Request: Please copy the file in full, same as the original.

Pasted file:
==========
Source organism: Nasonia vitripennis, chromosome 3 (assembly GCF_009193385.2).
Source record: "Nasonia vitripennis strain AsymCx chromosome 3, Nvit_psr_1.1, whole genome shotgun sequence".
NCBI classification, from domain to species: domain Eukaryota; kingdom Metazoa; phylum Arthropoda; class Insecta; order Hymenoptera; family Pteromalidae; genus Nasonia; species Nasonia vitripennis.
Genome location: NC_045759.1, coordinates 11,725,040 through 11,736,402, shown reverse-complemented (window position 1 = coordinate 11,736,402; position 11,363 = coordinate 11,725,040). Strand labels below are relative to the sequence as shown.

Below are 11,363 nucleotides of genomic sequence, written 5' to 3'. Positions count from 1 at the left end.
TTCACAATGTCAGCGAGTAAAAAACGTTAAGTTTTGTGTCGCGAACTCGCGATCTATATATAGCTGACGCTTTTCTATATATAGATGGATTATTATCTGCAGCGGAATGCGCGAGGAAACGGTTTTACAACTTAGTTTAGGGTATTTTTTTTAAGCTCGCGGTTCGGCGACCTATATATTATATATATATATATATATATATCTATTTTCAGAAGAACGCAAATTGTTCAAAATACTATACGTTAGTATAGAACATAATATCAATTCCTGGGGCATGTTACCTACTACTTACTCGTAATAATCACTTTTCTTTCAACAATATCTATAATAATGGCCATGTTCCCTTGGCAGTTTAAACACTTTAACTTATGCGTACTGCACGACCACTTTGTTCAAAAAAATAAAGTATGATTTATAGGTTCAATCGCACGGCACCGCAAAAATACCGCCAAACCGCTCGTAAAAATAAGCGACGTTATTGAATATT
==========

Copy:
Source organism: Nasonia vitripennis, chromosome 3 (assembly GCF_009193385.2).
Source record: "Nasonia vitripennis strain AsymCx chromosome 3, Nvit_psr_1.1, whole genome shotgun sequence".
NCBI classification, from domain to species: domain Eukaryota; kingdom Metazoa; phylum Arthropoda; class Insecta; order Hymenoptera; family Pteromalidae; genus Nasonia; species Nasonia vitripennis.
Genome location: NC_045759.1, coordinates 11,725,040 through 11,736,402, shown reverse-complemented (window position 1 = coordinate 11,736,402; position 11,363 = coordinate 11,725,040). Strand labels below are relative to the sequence as shown.

Below are 11,363 nucleotides of genomic sequence, written 5' to 3'. Positions count from 1 at the left end.
TTCACAATGTCAGCGAGTAAAAAACGTTAAGTTTTGTGTCGCGAACTCGCGATCTATATATAGCTGACGCTTTTCTATATATAGATGGATTATTATCTGCAGCGGAATGCGCGAGGAAACGGTTTTACAACTTAGTTTAGGGTATTTTTTTTAAGCTCGCGGTTCGGCGACCTATATATTATATATATATATATATATATATCTATTTTCAGAAGAACGCAAATTGTTCAAAATACTATACGTTAGTATAGAACATAATATCAATTCCTGGGGCATGTTACCTACTACTTACTCGTAATAATCACTTTTCTTTCAACAATATCTATAATAATGGCCATGTTCCCTTGGCAGTTTAAACACTTTAACTTATGCGTACTGCACGACCACTTTGTTCAAAAAAATAAAGTATGATTTATAGGTTCAATCGCACGGCACCGCAAAAATACCGCCAAACCGCTCGTAAAAATAAGCGACGTTATTGAATATT